Water Service Assessment Grant For Plumbing in Baraga MI
If you’re having issues with your plumbing, it’s important to have a professional plumber take a look at the problem. While you might be tempted to save money on your water bill by handling the repair yourself, you’re probably better off relying on an experienced, trained professional. Besides, you’ll want to avoid making a costly mistake.
Water Service Assessment Grant
If you’re looking to save money on your plumbing bill, it might be time to check out a Water Service Assessment Grant. These grants are available to eligible municipalities to address issues such as lead contaminated drinking water, undersized sewers, and other common municipal concerns. The city of Baraga recently got a boost in its quest to clean up its act, thanks to a $166,343 grant from the state. This one will be used to assess the municipality’s water pipes and improve the water quality and reliability of the drinking water supply. It’s not surprising the village is eager to get the funding rolling.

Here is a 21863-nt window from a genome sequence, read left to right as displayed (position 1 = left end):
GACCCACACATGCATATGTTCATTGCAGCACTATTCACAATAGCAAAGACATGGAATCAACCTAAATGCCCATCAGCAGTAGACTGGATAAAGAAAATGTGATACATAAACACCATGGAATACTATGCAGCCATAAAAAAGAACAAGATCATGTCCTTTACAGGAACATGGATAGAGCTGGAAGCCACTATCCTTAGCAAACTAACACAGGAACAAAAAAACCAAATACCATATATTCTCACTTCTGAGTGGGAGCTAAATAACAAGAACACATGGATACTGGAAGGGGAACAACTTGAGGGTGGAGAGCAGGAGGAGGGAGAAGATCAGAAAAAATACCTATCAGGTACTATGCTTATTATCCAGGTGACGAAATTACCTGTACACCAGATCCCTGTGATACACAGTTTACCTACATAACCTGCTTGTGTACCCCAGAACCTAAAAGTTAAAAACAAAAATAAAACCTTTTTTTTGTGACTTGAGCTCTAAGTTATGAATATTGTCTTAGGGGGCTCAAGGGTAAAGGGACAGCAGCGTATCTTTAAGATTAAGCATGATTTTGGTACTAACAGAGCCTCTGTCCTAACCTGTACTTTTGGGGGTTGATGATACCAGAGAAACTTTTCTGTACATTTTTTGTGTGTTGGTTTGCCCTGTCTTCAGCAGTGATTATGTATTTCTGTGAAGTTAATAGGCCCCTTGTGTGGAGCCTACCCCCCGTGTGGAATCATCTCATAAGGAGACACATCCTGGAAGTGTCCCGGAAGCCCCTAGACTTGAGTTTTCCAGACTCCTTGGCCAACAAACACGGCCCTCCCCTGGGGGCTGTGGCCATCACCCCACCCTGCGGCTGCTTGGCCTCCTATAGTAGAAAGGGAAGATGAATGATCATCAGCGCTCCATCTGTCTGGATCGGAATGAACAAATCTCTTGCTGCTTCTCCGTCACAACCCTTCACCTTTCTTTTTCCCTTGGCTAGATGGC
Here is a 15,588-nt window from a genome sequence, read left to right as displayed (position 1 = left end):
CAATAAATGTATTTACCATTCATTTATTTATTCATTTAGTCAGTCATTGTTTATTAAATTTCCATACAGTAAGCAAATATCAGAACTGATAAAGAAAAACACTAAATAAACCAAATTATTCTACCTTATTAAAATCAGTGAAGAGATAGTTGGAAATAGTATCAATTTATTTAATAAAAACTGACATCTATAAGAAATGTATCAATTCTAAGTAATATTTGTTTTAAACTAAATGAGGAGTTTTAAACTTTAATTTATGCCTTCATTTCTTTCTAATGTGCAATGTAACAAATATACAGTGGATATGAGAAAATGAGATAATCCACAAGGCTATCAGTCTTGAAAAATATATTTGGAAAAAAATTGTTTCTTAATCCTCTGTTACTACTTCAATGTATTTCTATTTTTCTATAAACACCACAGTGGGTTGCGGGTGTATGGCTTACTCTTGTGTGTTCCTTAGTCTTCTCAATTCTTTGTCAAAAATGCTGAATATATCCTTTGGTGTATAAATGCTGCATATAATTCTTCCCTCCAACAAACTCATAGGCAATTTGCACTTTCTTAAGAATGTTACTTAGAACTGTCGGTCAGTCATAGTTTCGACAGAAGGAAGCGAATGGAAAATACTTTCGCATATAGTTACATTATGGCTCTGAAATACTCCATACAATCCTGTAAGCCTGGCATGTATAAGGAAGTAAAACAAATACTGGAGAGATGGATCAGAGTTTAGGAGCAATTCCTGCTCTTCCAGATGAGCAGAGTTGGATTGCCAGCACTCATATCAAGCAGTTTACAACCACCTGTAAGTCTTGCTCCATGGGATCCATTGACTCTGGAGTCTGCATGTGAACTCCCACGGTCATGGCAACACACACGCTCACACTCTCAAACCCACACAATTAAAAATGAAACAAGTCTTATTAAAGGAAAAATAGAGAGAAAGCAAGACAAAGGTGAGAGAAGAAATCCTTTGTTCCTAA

Water Main Breaks – Plumbing in Baraga MI
The water main break in Baraga, MI was reported on the south side of the village along US-41. Residents asked for water conservation while the line is being repaired. It is expected to be back up Friday evening.
Michigan State Police and the Department of Natural Resources are working with contractors to secure the sinkhole and re-fill it. They are also evaluating the subterranean impact of the break. This will take time. If repairs are not done in the next few days, heat may not be available for up to two more days. Until then, residents are asked to boil their water.
Crews are still assessing the situation and determining if an emergency declaration is necessary. That would mean more manpower and financial aid.
The region surrounding Baraga, Michigan and Ontonagon County in the Upper Peninsula has extensive areas of clay soil farmland. This type of soil is short-season, requires deep tillage, and supports perennial hay production. These conditions make it difficult for farmers to grow crops later in the fall. Farmers in the area have been working to improve drainage.
To help develop more effective and efficient drainage, a resiliency group has been working with a number of partners. They are looking for a grant to design a green solution to slow down drainage, restore wetlands, and possibly manage forests on top of hills. One of the goals of the group is to raise at least $3 million for the effort, with another $250,000 to be raised for the design. Another goal is to secure a matching grant from the National Fish and Wildlife Foundation.